Angela Walker sued Bruno's, Inc. d/b/a Foodmax ("Bruno's") for personal injuries allegedly sustained during a slip and fall in a Foodmax store. Following a defense verdict, Walker enumerates six errors.
On appeal, the evidence must be strongly construed to support the jury's verdict and the judgment. Citizens Bank of Ball Ground v. Johnson, 191 Ga. App. 155
, 158 (2) (381 SE2d 121
) (1989). Viewed in that manner, the evidence was as follows. Some time before the incident at issue, an employee distributed sample slices of watermelon to store customers. Prior to her fall, Walker remained in one location for about 15 minutes awaiting store assistance. Despite standing in the same area for 15 minutes, Walker did not observe any watermelon rinds or juice on the floor. After the delay, she took three or four steps and slipped and fell on watermelon juice. When the assistant store manager, Gilbert Encincio, arrived almost immediately after the fall, he saw some juice on the floor and picked up a small piece of rind. According to Encincio, the wet spot was about a foot square. He testified that he was unaware of any spills despite having finished sweeping the entire store about 30 minutes earlier.
In responding to interrogatories and deposition questions, Walker failed to fully disclose all pertinent information about her medical history, previous injuries, and prior criminal convictions. Although Walker claimed the incident at issue caused injuries to her back and left knee, her medical records belied those assertions, revealing that she had been under treatment for her back and left knee since 1975. According to her medical records, she informed her treating physician that she had no prior problems with her knees, when, in fact, she had had surgery to both knees. At trial, she offered various rationalizations, including "I probably didn't understand the question," and "I probably made a mistake on that." Using certified copies of her two shoplifting convictions, Bruno's impeached Walker. Held:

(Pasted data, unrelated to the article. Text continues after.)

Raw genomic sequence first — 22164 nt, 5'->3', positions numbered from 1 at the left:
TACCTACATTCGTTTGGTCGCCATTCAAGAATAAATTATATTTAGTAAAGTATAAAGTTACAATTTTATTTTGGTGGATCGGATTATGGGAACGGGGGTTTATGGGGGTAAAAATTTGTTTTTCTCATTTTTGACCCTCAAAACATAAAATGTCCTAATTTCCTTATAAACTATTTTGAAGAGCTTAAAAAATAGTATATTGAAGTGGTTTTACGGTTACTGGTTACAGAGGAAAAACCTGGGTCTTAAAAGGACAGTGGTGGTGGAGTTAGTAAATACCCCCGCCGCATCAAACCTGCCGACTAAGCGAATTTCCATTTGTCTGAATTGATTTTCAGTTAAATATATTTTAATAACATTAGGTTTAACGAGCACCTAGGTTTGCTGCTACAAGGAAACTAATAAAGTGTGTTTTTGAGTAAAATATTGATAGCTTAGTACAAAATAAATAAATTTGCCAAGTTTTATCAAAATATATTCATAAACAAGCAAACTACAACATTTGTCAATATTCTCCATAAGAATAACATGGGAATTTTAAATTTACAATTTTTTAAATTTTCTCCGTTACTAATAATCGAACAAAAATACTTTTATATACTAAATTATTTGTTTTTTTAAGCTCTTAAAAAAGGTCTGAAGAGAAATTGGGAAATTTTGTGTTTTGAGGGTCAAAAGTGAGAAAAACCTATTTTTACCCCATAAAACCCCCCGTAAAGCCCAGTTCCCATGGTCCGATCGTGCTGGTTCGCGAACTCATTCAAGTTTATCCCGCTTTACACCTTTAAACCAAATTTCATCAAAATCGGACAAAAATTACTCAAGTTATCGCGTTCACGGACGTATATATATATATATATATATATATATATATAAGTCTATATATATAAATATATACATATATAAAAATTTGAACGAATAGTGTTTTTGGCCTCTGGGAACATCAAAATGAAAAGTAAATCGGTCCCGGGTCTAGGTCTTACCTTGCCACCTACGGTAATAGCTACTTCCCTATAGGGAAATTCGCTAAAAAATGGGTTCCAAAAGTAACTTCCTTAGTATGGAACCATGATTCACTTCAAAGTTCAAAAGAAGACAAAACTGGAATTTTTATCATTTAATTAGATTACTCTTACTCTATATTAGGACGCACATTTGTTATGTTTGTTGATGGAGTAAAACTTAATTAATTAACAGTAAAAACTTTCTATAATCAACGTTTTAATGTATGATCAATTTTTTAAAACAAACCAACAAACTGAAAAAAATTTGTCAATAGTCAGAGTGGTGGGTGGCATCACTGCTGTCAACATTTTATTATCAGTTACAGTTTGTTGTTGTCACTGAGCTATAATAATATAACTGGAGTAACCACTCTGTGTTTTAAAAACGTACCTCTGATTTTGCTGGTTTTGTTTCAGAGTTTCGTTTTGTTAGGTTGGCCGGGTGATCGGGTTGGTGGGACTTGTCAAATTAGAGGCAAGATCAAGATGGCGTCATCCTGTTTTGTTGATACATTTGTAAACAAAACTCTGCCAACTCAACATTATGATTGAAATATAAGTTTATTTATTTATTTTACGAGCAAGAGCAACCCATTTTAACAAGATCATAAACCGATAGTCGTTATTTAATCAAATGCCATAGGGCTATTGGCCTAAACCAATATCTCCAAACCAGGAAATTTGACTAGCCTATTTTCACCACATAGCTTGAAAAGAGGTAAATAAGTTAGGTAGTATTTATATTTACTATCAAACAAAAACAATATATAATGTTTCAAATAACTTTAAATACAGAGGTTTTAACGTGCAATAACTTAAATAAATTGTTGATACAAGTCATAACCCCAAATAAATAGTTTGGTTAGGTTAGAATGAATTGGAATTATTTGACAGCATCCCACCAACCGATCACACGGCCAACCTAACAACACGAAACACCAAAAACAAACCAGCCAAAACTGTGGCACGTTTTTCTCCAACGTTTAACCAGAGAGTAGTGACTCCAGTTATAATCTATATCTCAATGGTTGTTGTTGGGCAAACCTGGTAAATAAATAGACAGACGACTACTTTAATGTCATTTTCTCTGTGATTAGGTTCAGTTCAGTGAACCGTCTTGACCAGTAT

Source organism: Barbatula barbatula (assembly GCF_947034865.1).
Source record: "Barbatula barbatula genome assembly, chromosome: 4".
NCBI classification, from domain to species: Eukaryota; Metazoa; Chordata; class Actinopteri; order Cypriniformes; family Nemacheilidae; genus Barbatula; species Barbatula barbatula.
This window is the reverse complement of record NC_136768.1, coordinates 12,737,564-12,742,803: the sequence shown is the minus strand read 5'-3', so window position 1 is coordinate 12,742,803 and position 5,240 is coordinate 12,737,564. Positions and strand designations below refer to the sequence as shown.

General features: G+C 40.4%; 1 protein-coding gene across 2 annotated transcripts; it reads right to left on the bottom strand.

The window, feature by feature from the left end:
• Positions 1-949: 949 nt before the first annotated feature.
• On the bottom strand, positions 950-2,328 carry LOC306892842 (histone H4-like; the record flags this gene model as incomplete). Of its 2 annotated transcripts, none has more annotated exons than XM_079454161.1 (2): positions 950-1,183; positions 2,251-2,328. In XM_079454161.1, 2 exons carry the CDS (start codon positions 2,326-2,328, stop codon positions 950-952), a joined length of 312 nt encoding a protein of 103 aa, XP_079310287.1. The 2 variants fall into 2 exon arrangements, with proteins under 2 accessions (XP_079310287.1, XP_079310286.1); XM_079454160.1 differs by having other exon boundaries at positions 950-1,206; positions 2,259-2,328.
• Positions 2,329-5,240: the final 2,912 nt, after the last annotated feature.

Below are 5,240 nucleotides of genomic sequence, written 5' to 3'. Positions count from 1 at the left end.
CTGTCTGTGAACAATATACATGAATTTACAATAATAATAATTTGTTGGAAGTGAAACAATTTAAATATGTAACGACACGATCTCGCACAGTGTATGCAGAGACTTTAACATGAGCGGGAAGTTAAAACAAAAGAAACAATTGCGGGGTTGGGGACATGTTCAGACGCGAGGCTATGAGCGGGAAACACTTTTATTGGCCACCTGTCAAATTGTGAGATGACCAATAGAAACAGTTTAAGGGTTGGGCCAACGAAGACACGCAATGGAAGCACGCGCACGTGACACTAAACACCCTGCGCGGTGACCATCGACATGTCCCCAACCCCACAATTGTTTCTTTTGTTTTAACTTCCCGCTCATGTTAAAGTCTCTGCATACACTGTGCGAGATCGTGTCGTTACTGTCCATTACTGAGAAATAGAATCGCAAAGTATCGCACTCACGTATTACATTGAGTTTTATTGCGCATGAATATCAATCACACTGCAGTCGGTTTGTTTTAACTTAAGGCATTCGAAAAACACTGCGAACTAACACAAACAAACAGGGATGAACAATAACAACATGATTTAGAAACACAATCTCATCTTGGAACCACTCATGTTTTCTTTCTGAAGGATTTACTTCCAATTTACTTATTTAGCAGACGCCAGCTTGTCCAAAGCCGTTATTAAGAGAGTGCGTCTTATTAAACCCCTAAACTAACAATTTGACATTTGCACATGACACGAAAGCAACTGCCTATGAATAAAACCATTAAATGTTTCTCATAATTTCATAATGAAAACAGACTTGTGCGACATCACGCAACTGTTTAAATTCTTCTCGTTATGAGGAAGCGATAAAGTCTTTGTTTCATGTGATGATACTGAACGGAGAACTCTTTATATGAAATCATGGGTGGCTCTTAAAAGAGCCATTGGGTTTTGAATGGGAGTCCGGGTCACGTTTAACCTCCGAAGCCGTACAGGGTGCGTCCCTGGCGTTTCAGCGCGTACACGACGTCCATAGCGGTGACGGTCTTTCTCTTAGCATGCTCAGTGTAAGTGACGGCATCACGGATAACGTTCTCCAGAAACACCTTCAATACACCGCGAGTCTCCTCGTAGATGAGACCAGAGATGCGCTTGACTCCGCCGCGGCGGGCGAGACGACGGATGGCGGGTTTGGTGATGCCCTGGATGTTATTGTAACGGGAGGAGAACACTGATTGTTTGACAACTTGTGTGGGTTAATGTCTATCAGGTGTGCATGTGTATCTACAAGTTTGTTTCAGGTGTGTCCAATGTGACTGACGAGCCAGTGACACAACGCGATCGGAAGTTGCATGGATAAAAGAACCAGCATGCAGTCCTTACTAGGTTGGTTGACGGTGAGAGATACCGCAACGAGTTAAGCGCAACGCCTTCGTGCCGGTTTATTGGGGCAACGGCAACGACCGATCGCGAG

1. Walker contends that the verdict was contrary to the evidence and lacked an evidentiary basis. On appeal, a jury verdict must be affirmed when it is supported by any evidence. Professional Consulting Svcs. of Ga. v. Ibrahim, 206 Ga. App. 663
, 665 (1) (426 SE2d 376
) (1992). Here, the evidence did not demand an outcome in Walker's favor inasmuch as the evidence was conflicting and disputed. See Jordan v. Stephens, 221 Ga. App. 8
, 10 (3) (470 SE2d 733
) (1996). As the factfinder, the jury was free to conclude that Walker failed to exercise ordinary care for her own safety or that Bruno's lacked knowledge of the alleged hazard. See Begin v. Ga. Championship Wrestling, 172 Ga. App. 293
, 295 (322 SE2d 737
2. The trial court did not err in allowing the introduction of certified copies of Walker's prior convictions. This evidence was admissible after her testimony at trial contradicted information Walker had disclosed on a medical history form. See O'Neal v. Kammin, 263 Ga. 218
, 219 (430 SE2d 586